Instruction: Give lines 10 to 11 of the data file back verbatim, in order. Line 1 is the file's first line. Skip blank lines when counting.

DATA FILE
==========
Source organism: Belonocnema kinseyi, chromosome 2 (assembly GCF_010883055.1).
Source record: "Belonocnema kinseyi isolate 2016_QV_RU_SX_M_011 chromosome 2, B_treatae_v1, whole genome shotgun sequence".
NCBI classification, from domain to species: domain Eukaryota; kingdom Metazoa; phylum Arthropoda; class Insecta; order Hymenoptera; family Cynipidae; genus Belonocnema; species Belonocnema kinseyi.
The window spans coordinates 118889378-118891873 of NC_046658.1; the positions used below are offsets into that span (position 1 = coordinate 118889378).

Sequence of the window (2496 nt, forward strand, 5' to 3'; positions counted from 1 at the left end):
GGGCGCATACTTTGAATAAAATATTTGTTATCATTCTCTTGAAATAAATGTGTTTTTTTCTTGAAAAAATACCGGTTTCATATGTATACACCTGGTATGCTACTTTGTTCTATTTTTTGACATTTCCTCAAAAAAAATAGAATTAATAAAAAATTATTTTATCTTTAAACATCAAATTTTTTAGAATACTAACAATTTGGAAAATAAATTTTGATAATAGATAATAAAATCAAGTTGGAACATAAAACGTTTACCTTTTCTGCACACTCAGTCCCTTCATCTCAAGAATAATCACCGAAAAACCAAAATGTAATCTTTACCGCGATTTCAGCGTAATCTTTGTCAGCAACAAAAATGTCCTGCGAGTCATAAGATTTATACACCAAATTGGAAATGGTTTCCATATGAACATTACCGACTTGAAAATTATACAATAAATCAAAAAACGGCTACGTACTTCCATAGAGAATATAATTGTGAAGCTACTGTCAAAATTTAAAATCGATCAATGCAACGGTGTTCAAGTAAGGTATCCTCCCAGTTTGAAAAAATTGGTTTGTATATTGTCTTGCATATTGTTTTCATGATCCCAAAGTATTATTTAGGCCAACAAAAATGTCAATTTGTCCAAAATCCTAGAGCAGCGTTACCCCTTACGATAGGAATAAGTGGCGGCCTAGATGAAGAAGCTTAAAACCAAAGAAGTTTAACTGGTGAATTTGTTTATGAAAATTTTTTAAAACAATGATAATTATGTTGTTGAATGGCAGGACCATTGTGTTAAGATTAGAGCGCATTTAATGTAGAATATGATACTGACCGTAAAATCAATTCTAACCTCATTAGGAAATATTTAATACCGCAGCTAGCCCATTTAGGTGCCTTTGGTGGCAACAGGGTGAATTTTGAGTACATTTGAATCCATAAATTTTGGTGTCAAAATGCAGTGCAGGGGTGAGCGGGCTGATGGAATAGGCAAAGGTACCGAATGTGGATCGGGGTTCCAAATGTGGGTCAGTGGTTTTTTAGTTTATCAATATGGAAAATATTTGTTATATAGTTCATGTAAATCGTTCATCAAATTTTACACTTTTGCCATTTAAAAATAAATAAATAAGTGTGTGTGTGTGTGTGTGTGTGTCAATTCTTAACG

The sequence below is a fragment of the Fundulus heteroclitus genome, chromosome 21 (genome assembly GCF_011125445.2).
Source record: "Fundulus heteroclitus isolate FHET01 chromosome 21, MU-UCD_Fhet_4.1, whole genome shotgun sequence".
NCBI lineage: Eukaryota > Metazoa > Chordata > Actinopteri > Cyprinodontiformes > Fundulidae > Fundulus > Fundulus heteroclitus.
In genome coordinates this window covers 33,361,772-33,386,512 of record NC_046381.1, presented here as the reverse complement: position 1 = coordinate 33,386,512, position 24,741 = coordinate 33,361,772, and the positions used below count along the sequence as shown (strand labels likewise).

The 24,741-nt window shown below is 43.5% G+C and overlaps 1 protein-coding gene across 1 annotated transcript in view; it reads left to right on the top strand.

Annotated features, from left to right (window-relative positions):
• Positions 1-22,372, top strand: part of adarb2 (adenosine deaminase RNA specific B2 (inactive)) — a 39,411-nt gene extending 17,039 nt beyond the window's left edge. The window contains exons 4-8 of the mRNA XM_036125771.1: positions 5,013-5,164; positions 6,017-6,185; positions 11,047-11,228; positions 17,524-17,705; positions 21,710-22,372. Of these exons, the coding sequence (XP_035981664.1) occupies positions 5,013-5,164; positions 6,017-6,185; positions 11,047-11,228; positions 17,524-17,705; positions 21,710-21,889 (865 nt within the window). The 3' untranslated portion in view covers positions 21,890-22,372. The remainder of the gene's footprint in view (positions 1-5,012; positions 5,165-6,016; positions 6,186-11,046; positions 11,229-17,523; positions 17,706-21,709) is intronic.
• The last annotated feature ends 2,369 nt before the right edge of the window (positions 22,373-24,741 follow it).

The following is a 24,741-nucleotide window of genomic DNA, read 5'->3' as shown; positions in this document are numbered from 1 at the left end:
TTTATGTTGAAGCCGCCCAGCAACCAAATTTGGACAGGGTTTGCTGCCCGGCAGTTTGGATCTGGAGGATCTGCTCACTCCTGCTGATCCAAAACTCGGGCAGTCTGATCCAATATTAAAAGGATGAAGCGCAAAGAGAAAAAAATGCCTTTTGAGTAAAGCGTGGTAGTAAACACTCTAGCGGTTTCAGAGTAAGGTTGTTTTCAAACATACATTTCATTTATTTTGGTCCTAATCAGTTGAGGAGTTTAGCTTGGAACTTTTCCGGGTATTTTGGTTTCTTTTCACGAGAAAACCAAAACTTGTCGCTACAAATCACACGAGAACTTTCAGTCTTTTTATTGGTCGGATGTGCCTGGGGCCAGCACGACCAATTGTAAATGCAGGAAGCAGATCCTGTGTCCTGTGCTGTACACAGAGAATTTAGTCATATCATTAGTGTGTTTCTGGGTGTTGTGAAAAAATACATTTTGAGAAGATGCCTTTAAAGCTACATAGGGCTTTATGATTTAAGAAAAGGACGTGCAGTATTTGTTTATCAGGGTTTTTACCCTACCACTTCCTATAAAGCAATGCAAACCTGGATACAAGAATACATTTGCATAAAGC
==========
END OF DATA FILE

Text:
In genome coordinates this window covers 33,361,772-33,386,512 of record NC_046381.1, presented here as the reverse complement: position 1 = coordinate 33,386,512, position 24,741 = coordinate 33,361,772, and the positions used below count along the sequence as shown (strand labels likewise).

The 24,741-nt window shown below is 43.5% G+C and overlaps 1 protein-coding gene across 1 annotated transcript in view; it reads left to right on the top strand.